5. 5. cerebral cortex and gastrocnemius) andreal-time quantitative PCR was usedto confirm a panel of 10-20 genes ineach tissue. Data generated from such amodel are not only of a higher standardof rigor, but they are more likely tobe applicable to human aging as well.Using this approach statistically robustpatterns, or signatures, of youthful andolder gene expression have emergedwhich enabled us to essentially measureaging at the genetic level. The possibil-ity now existed to screen for ingredientsor formulations for their ability to retardthe aging process. This is the procedurethat Pharmanex has adopted in collabo-ration with LGT to target aging at thesource, gene expression, in an approachthat we call ageLOC science.microarrays, databases andBioinformatics as a Guide to productdevelopment In our first screening experimentcertain ingredients emerged for theirabilities to reset gene expression tothat of a more youthful pattern. Aparticular preparation of pomegranate,for example, was the most effectivecompound tested, opposing 32-65% ofthe overall aging change depending on fiGure 2: This heat map illustrates gene expression of three groups from a pre-clinical test with one ofthe tissue studied. Other ingredients the ageLoC vitality ingredients: young (column 1), old (column 2), and old with ageLoC science (col-and formulations also emerged as hav- umn 3). Each row represents one of 52 genes comprising the mitochondrial youth Gene Cluster (mtyGC). Columns 1 and 2 show that each of the 52 genes became more or less active during the aging potent effects on gene expression In column 3, the yGC activity pattern of the old with ageLoC science group has been reset to a genethat attenuated age-associated patterns expression pattern similar to the young group in column 1.of expression. The results of our firstround of screening provided an impor-tant insight into ingredients that influ- dysfunction associated with aging tion, Cs-4 opposed the effects of agingence gene expression in a positive way yields bioenergetic defects within the in several gene ontology pathways.and served as an important foundation cell9 that exert profound effects on In essence we were able to identifyto further product development. physical and mental vitality. Our goal mitochondrial-related nuclear encoded In addition to helping identify was to identify and target functional genes which changed consistently inindividual gene expression signatures gene clusters associated with mito- expression with age, or mitochondrialassociated with aging, DNA microar- chondrial aging. youth gene clusters (YGC). A numberray technology in conjunction with In our attempt to identify these gene of natural compounds were screenedgene databases and bioinformatics can pathways we found that of 20,687 for their ability to reset the expressionalso be used to identify the expression gene transcripts measured by the Af- profile of these genes to a more youth-levels of groups of genes that work fymetrix Mouse Genome array, 1241 ful level. One ingredient, Cordycepstogether to serve a particular meta- were associated with the mitochondria sinensis Cs-4 (Cs-4)10 was shown tobolic pathway. We added the use of by pathway ontology (using a gene markedly attenuate these age-relatedsuch pathway analyses to our reper- ontology database). After our murine gene expression changes in the mito-toire of microarray-related gene tools feeding studies and microarray screen- chondria, suggesting its potential useto help further guide our product ing we found that 172 of these genes as a therapeutic intervention of age re-development in formulating anti-aging changed in expression during aging in lated vitality loss. Ongoing studies areproducts by applying it to the concept cerebral cortex tissue. In gastrocnemius utilizing this technique to investigateof age-related vitality loss. One of the tissue 220 genes changed which age. the effects of a variety of natural ingre-earliest manifestations of human aging Cs-4 opposed the age-related changes dients in brain, muscle and other tis-is a decline in vitality. Mitochondrial in 52 of these genes (P<0.05). In addi- sues, but the sum of such explorationsWINTER 2010 ANTI-AGING MEDICAL NEWS ❘ 39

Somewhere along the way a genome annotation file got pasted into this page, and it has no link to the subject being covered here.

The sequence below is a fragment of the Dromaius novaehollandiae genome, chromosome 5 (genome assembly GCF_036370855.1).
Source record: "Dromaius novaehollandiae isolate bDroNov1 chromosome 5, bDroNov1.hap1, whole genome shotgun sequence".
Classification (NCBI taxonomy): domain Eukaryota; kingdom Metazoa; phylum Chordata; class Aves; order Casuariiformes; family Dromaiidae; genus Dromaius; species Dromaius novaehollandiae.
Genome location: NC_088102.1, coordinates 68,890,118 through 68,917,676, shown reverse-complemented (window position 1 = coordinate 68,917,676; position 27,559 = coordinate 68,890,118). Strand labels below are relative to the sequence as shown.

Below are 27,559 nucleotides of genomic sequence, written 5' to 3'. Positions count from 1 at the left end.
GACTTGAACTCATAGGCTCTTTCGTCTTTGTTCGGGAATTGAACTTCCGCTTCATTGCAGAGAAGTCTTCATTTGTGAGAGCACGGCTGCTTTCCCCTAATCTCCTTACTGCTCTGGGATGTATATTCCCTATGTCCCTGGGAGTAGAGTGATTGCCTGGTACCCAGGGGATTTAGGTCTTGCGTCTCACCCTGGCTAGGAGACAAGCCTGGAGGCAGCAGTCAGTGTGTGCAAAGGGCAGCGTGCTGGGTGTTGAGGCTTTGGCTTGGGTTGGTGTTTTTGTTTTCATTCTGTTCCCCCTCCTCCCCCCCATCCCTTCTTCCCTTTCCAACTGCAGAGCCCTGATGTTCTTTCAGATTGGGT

6. 6. anti-aging science: 2. Site-specific trends in fruit and vegetable con- where we were: anti-aging science now sumption among adults--United States, 2000- 2009. Morbidity and Mortality Weekly Report (MMWR) 2010;59(35):1125-64. 3. Harman D. Aging: a theory based on free ra- dical and radiation chemistry. J Gerontol 1956 July;11(3):298-300. 4. Bengmark S. Curcumin, an atoxic antioxidant and natural NFkappaB, cyclooxygenase-2, lipo- oxygenase, and inducible nitric oxide synthase inhibitor: a shield against acute and chronic diseases. JPEN J Parenter Enteral Nutr 2006 Ja- nuary;30(1):45-51. 5. Kim JH, Park JM, Kim EK et al. Curcumin stimulates glucose uptake through AMPK-p38 MAPK pathways in L6 myotube cells. J Cell Physiol 2010 June;223(3):771-8. 6. Davis JM, Murphy EA, Carmichael MD, DavisfiGure 3: Mainstream anti-aging approaches for years have centered on the foundation of good B. Quercetin increases brain and muscle mi-macro and micro-nutrition and antioxidants. however it is becoming increasingly clear that some of the tochondrial biogenesis and exercise tolerance.phytonutrients we thought were merely antioxidants are also capable of modulating gene expression Am J Physiol Regul Integr Comp Physiol 2009and play a role in aging. April;296(4):R1071-R1077. 7. Barger JL, Kayo T, Vann JM et al. A low dose of dietary resveratrol partially mimics caloricso far, into the ability of certain natural diet and environmental perturba- restriction and retards aging parameters in mice.products to influence gene expression tions through gene expression while PLoS ONE 2008;3(6) a positive way, has provided strong maintaining their primary function 8. Prolla TA, Weindruch RH, Lee CK, Kayo T; Win-guidance to our product development to survive, we chose to exploit a gene consin Alumni Research Foundation, assignee. Methods of screening for compounds that inhibitprocess targeted at attenuation of the expression approach to screen several expression of biomarker sequences differentiallyaging process. nutraceutical ingredients and formula- expressed with age in mice. Wisconsin patent tions for their effects on retarding the 7,091,449. 2006.functional studies aging process. We called this approach 9. Lanza IR, Nair KS. Mitochondrial function as ageLOC science. Our first foray into a determinant of life span. Pflugers Arch 2010 The techniques that we have used January;459(2):277-89. this approach involved targeting age-for studying gene expression have not 10. Zhu JS, Halpern GM, Jones K. The scientific related vitality loss through an explo-disappointed us in their promise as tools rediscovery of a precious ancient Chinese herbal ration of the gene expression changes regimen: Cordyceps sinensis: part II. J Alternexplore the mechanisms of aging and involved in mitochondrial aging. We Complement Med 1998;4(4) us towards meaningful product identified tissue-specific functionaldevelopment strategies. We see great YGCs, or signatures of gene expressionpromise in the ability of certain nutra- ◗ Dr. Bartlett has degrees in Biochemistry and or- changes associated with mitochondrial ganic Chemistry from the Australian National Uni-ceutical ingredients and formulations to aging and screened for ingredients versity and a Ph.D. in Immunology and Cell Biologyhave a marked effect on gene expres- that restored the more youthful pat- from the john Curtin School of Medical Researchsion to oppose age-related changes. The in Canberra, Australia. In Australia he conducted tern of gene expression. Functionalnext logical step is to support these gene research on cardiovascular disease with an em- studies have confirmed the promiseexpression data with functional studies. phasis on the role of reactive oxygen species and offered by the gene expression study free radicals. he also studied the role of bloodIndeed, the ingredients that we selected results. It is our opinion that while platelets in heart disease, and helped publish thefor gene expression screening were a foundation sound of nutrition and first scientific report of a biochemical link betweenbased on promising functional studies cigarette smoking and atherosclerosis. a positive lifestyle are key to healthythat had already been performed. How- aging and compression of morbidity,ever, to close the circle, we have fol- Later Dr. Bartlett became interested in autoim- there is much to be gleaned from an mune inflammatory diseases and examined alowed up these promising gene expres- understanding of gene expression as number of plant-derived substances for their abil-sion data with further functional, safety it relates to the aging process as we ity to inhibit graft rejection, inhibit cancer metas-and efficacy studies in both animals tasis – or spreading – as well as natural products pursue the goal dying young - as lateand humans. Some of these studies are that were able to inhibit autoimmune disease. in life as possible. ualready completed and have provided Before joining Pharmanex Dr. Bartlett was a visitingpositive correlation and confirmation of scientist at the National Institutes of health, Na-the gene expression data; other studies RefeRences: tional Cancer Institute in Bethesda, MD where, atare still underway. the National Cancer Institute, he investigated the interaction of T-cells with the blood vessel wall, and 1. Ames BN. Low micronutrient intake mayConclusion accelerate the degenerative diseases of aging the role of various adhesion molecules that are through allocation of scarce micronutrients by used by these cells to communicate with one an- Since aging can be considered as triage. Proc Natl Acad Sci U S A 2006 November other. he is currently the vice President of Globala function of how genes respond to 21;103(47):17589-94. Research and Development for Pharmanex.40 ❘ ANTI-AGING MEDICAL NEWS WINTER 2010